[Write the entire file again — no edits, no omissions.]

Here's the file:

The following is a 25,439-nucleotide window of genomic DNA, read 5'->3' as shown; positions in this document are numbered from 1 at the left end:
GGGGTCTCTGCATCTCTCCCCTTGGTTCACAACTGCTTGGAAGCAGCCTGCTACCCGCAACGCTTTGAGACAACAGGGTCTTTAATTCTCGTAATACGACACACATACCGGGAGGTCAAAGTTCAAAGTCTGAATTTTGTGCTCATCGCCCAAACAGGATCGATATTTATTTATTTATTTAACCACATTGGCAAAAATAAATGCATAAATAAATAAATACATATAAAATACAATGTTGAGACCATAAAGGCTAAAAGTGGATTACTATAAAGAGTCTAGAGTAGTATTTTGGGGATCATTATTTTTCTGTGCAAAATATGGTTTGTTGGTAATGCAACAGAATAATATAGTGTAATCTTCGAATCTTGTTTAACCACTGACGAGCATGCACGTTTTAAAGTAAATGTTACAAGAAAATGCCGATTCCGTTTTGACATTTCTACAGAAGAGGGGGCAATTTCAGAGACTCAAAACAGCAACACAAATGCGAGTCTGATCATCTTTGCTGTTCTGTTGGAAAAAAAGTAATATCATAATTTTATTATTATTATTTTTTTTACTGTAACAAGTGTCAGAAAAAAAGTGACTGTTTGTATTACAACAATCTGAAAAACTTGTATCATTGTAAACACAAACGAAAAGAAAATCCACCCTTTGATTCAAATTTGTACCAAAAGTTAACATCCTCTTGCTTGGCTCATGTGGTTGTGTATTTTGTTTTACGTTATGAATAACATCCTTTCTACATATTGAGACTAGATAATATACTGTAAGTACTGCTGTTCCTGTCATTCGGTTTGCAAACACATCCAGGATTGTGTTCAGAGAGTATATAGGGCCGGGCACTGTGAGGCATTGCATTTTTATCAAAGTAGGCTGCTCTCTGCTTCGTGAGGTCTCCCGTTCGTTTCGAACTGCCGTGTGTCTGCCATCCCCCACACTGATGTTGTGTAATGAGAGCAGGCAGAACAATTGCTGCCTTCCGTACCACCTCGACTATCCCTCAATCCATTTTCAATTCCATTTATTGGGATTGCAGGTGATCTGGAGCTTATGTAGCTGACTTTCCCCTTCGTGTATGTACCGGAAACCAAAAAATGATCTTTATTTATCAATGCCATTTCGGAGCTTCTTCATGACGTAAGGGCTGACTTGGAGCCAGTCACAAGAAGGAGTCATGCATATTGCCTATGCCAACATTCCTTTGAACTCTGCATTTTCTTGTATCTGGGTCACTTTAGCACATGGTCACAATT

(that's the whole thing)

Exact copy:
The following is a 25,439-nucleotide window of genomic DNA, read 5'->3' as shown; positions in this document are numbered from 1 at the left end:
GGGGTCTCTGCATCTCTCCCCTTGGTTCACAACTGCTTGGAAGCAGCCTGCTACCCGCAACGCTTTGAGACAACAGGGTCTTTAATTCTCGTAATACGACACACATACCGGGAGGTCAAAGTTCAAAGTCTGAATTTTGTGCTCATCGCCCAAACAGGATCGATATTTATTTATTTATTTAACCACATTGGCAAAAATAAATGCATAAATAAATAAATACATATAAAATACAATGTTGAGACCATAAAGGCTAAAAGTGGATTACTATAAAGAGTCTAGAGTAGTATTTTGGGGATCATTATTTTTCTGTGCAAAATATGGTTTGTTGGTAATGCAACAGAATAATATAGTGTAATCTTCGAATCTTGTTTAACCACTGACGAGCATGCACGTTTTAAAGTAAATGTTACAAGAAAATGCCGATTCCGTTTTGACATTTCTACAGAAGAGGGGGCAATTTCAGAGACTCAAAACAGCAACACAAATGCGAGTCTGATCATCTTTGCTGTTCTGTTGGAAAAAAAGTAATATCATAATTTTATTATTATTATTTTTTTTACTGTAACAAGTGTCAGAAAAAAAGTGACTGTTTGTATTACAACAATCTGAAAAACTTGTATCATTGTAAACACAAACGAAAAGAAAATCCACCCTTTGATTCAAATTTGTACCAAAAGTTAACATCCTCTTGCTTGGCTCATGTGGTTGTGTATTTTGTTTTACGTTATGAATAACATCCTTTCTACATATTGAGACTAGATAATATACTGTAAGTACTGCTGTTCCTGTCATTCGGTTTGCAAACACATCCAGGATTGTGTTCAGAGAGTATATAGGGCCGGGCACTGTGAGGCATTGCATTTTTATCAAAGTAGGCTGCTCTCTGCTTCGTGAGGTCTCCCGTTCGTTTCGAACTGCCGTGTGTCTGCCATCCCCCACACTGATGTTGTGTAATGAGAGCAGGCAGAACAATTGCTGCCTTCCGTACCACCTCGACTATCCCTCAATCCATTTTCAATTCCATTTATTGGGATTGCAGGTGATCTGGAGCTTATGTAGCTGACTTTCCCCTTCGTGTATGTACCGGAAACCAAAAAATGATCTTTATTTATCAATGCCATTTCGGAGCTTCTTCATGACGTAAGGGCTGACTTGGAGCCAGTCACAAGAAGGAGTCATGCATATTGCCTATGCCAACATTCCTTTGAACTCTGCATTTTCTTGTATCTGGGTCACTTTAGCACATGGTCACAATT